My Square Foot Garden: Top row, left to right, Vintage Wine, Brandywine, and Hillbilly tomatoes; middle row, left to right, "little finger" eggplant, rosemary, and Italian large leaf basil; bottom row, "spicy globe" basil, plus room to plant two more crops.
I don't know exactly how it happened, but somehow I came across a series of photos of "square foot gardens" on flickr and, before long, I was completely drawn in. I must have been searching for information on growing vegetables, since I've been wanting to plant them, but have been daunted at the challenge. I'm a completely new to the art of gardening, but when I came across the square foot gardening method, I was fascinated.
Here was a system which not only simplified the process and made gardening more manageable, but works beautifully (using so many flickr photos of bountiful gardens as evidence). Grow 16 different crops in just a 4x4 foot space? Sure! Grow as many as 16 carrots within just one of the tiny squares? Amazing! The garden is a vision of serious outdoor organization. With a place for everything, it's gardening for the perfectionist. And, let's face it, they're also adorable. I was hooked.
The gardening technique, which has apparently been around for a while, is based on the book Square Foot Gardening by Mel Bartholomew (there's a companion website too). It seems to have a cult-like following. One of its major attractions is that you use raised beds filled with a very specific growing medium, so there's no worrying about how to prepare your existing soil to make it ready for vegetables to grow. Another reason to try the technique is because it conserves space. Instead of planting in rows, you plant in squares and eliminate a great deal of the spacing required by rows.
Of course, nothing as simple as it seems, and because I decided to create my garden only days before we are scheduled to leave on a two-week trip to Europe, the process became, let's say, very compressed. In addition, because I didn't start this project in the spring, I now needed to rely mostly on transplants, which meant rushing to buy some before the garden centers stopped selling them in the next few weeks (probably when I will be gone).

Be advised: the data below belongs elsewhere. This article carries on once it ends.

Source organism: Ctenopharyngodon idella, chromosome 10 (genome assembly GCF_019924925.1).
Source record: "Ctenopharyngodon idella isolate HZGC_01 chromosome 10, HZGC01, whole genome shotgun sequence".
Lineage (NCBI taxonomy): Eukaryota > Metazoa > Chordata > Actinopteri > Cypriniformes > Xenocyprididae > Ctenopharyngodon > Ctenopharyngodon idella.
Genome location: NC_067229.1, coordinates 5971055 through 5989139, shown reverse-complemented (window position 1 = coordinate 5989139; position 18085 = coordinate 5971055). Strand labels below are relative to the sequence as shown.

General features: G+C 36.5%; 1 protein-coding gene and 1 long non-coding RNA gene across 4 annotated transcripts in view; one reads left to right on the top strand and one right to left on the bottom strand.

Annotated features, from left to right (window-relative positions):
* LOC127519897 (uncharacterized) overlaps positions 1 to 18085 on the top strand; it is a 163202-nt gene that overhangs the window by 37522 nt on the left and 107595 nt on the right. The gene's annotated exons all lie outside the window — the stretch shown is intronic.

So, for the last week, I've been racing through the process of setting up my square foot garden:
Step #1: Build the box. The standard box is 4 feet by 4 feet with 16 squares to grow up to 16 different crops. But a number of variations on the basic design are possible. The goal is not to go larger than 4x4 or you will have difficulty managing the plants in the middle. With limited space, I made two 3x3 boxes (each containing 9 squares). I bought 1x6 pieces of pine and strips of lattice to go on top and had them cut down to size at the store. I screwed them together at home and lined the bottom of each box with a weed barrier.
Step #2: Into the boxes go a prescribed mixture of one part compost, one part peat moss, and one part vermiculite. Sourcing vermiculite ended up being one of the most difficult steps (and could be a post in itself). I mixed together 9 cubic feet of all this stuff on a humongous tarp and filled the the boxes. The grids go on top to keep the plot organized into square foot sections.
Step #3: Put your plants in the box. I purchased a variety of tomatoes, cucumbers, basil, "little finger" eggplant, rosemary, and oregano. That leaves some extra spaces for more crops. I'm going to try planting seeds for red chard, radishes, carrots, arugula, frisee, and broccoli rabe. It might be a disaster to still try to plant from seed so late, so do tell me if I am going about this all wrong. That brings the total to 18 crops. Ta-da. Instant farm!
The next step is to create a permanent trellis (he skinny bamboo stakes for the tomatoes and cucumbers are only temporary). I will need a taller, much stronger structure to support the vines as they grow (up to 6 feet high or more!). After some preliminary searching, there are many different types of plant supports, few of which are both effective and aesthetically pleasing. Since we are about to leave, I'm leaving this to figure out when I return.
This experience may turn out to be a complete disaster, but hopefully, with regular watering by my neighbor, I'll come back in two weeks and see things still growing. This should be an interesting adventure. I'm posting photos of my progress to a set on flickr if you want to follow along.